IP Call for Response

IP CALL FOR RESPONSE BLOG POST

Inquiry Project Blog Post Assignments (Recap and new assignment):

To recap so far:  In your first IP post, you reflected on how you “live” online.  The purpose of this first reflection:  to bring our class focus on digital media directly to your own experiences online.  Many of you did some of your best writing in that first week reflective post.  Do you have to focus your Inquiry Project on the digital media you wrote about in that post?  No.  But knowing what digital media you use, which you are passionate about, what annoys or concerns you about this media, is a good starting place.  I encourage all of you, if you are at a loss for an Inquiry Project focus, to go back to your first Inquiry Post Reflection and ask yourself if there is something about this digital media that intrigues you enough to make it the focus of your Inquiry Project.

The second IP post asked you to brainstorm many avenues of research in the Interest Inventory Google Doc, so that if you were at a loss for ideas, you could look to that Google document for some inspiration.  This Interest Inventory work has been ongoing this week (if you have not done it, please do so immediately).

The Collaborative Interest Inventory Assignment in Google docs AND the Concept Experience (where you began with a topic of interest like “digital media” and kept following links to see where you ended up) were been designed to keep you thinking about digital media and exploring any and all topics related to digital media.

In Reflection and Commitment to IP Blog post you reflected on and committed to an Inquiry Project focus.  This week, you will state your IP project focus using a model given below, and then call for responses from other class members about your project idea.

IP Project Question and CALL for Response Post: 

This week you need to articulate a specific, well-focused QUESTION that will drive your research.  There’s a big difference between a broad “topic” and a specific RESEARCH QUESTION.  To say: I am going to research AI (artificial intelligence) — this broad topic leaves you open to ALL the research on AI out there — everything from artificial intelligence used in drones,  robotics, gaming, medicine, marketing, to name only a few.  A specific research question about AI, however, narrows that focus.   For example,  “How do we really feel about bots, and why do we want to make them more “human?”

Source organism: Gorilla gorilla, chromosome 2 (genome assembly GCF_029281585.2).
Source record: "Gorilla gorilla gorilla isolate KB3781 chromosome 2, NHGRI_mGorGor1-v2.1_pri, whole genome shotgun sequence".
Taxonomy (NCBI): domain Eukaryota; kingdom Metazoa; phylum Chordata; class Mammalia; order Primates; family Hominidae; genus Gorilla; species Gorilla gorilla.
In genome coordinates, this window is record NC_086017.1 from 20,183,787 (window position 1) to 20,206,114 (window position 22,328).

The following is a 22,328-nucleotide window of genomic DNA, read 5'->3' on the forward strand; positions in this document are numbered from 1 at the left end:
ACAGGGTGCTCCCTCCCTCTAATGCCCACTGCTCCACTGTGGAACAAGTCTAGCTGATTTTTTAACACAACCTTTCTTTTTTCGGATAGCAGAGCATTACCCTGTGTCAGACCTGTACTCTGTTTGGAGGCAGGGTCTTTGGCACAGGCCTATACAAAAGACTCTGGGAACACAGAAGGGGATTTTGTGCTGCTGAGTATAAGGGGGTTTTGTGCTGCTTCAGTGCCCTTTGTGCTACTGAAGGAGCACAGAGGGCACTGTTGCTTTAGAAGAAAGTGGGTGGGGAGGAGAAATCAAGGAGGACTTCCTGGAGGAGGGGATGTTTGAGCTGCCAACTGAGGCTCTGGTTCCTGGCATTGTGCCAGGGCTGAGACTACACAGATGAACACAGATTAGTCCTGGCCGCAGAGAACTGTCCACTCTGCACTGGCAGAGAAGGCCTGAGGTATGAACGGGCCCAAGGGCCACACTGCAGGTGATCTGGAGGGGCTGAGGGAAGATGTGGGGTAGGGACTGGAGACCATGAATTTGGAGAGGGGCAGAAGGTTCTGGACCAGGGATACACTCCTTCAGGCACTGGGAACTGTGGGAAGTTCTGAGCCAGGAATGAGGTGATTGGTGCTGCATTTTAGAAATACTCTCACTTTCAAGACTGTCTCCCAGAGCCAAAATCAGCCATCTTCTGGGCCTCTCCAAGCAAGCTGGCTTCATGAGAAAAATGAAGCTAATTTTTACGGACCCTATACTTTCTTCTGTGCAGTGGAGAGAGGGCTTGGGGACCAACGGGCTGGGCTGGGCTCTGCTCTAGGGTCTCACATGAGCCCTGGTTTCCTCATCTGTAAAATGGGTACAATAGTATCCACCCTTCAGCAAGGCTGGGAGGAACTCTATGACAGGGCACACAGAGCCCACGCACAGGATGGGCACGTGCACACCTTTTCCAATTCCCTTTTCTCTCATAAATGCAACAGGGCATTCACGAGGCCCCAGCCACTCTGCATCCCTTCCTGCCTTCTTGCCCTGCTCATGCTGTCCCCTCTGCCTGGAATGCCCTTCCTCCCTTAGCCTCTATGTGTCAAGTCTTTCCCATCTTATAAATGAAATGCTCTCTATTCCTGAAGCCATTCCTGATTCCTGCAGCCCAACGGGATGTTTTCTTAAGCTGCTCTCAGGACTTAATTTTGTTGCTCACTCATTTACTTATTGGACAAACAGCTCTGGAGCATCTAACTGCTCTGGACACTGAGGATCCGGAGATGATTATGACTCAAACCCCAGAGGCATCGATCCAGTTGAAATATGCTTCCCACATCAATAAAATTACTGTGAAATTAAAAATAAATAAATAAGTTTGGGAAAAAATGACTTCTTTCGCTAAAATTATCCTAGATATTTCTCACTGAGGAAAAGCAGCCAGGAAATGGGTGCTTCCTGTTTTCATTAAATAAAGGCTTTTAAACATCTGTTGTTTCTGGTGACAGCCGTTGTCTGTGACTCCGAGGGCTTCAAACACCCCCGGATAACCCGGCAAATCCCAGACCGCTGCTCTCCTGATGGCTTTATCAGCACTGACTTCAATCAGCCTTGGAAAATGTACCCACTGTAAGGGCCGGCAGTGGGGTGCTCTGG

Now this question changes the focus — making it specific, and rich, and interesting.  First — there’s no Google answer for this question.  A good research question cannot be answered by a simple Google search. How do we “feel” about bots requires looking at quite a few writers’ viewpoints about bots in order for you to determine how people (gamers, citizens, developers) feel about them.   And if we desire more “human” behaviors in our bots, why is this?

In a League of Legends developers’ blog, for example, the focus on making bots more human means slowing down how often they could scan the game environment and react. 

After reading that blog post, I found out that gamers are tired of the “unrealistic super human reactions of bots.”  Maybe gamers feel that doesn’t resemble fair play.  I”m not sure — I’d have to do more research.  But reading only one article that addresses a research question, almost naturally leads the researcher to more questions, and consequently, more research.

A recent Huffington Post piece written by Bianca Boster examines the Twitter handle @Horse_ebooks, which has a cult following, most of whom assumed the tweets were generated randomly by bots.  Ironically, when it was revealed that two real people were generating the tweets “as an art piece,”  (what this says about social media and art is itself interesting!) the Twitter world was in a stir.  It turns out, people are “rooting” for the robot, said Bosker, We want an “algorithm that wasn’t just efficient, but actually was weirdly insightful.”  But why?   (Like I said, a good research question and good research almost always generates new questions to follow).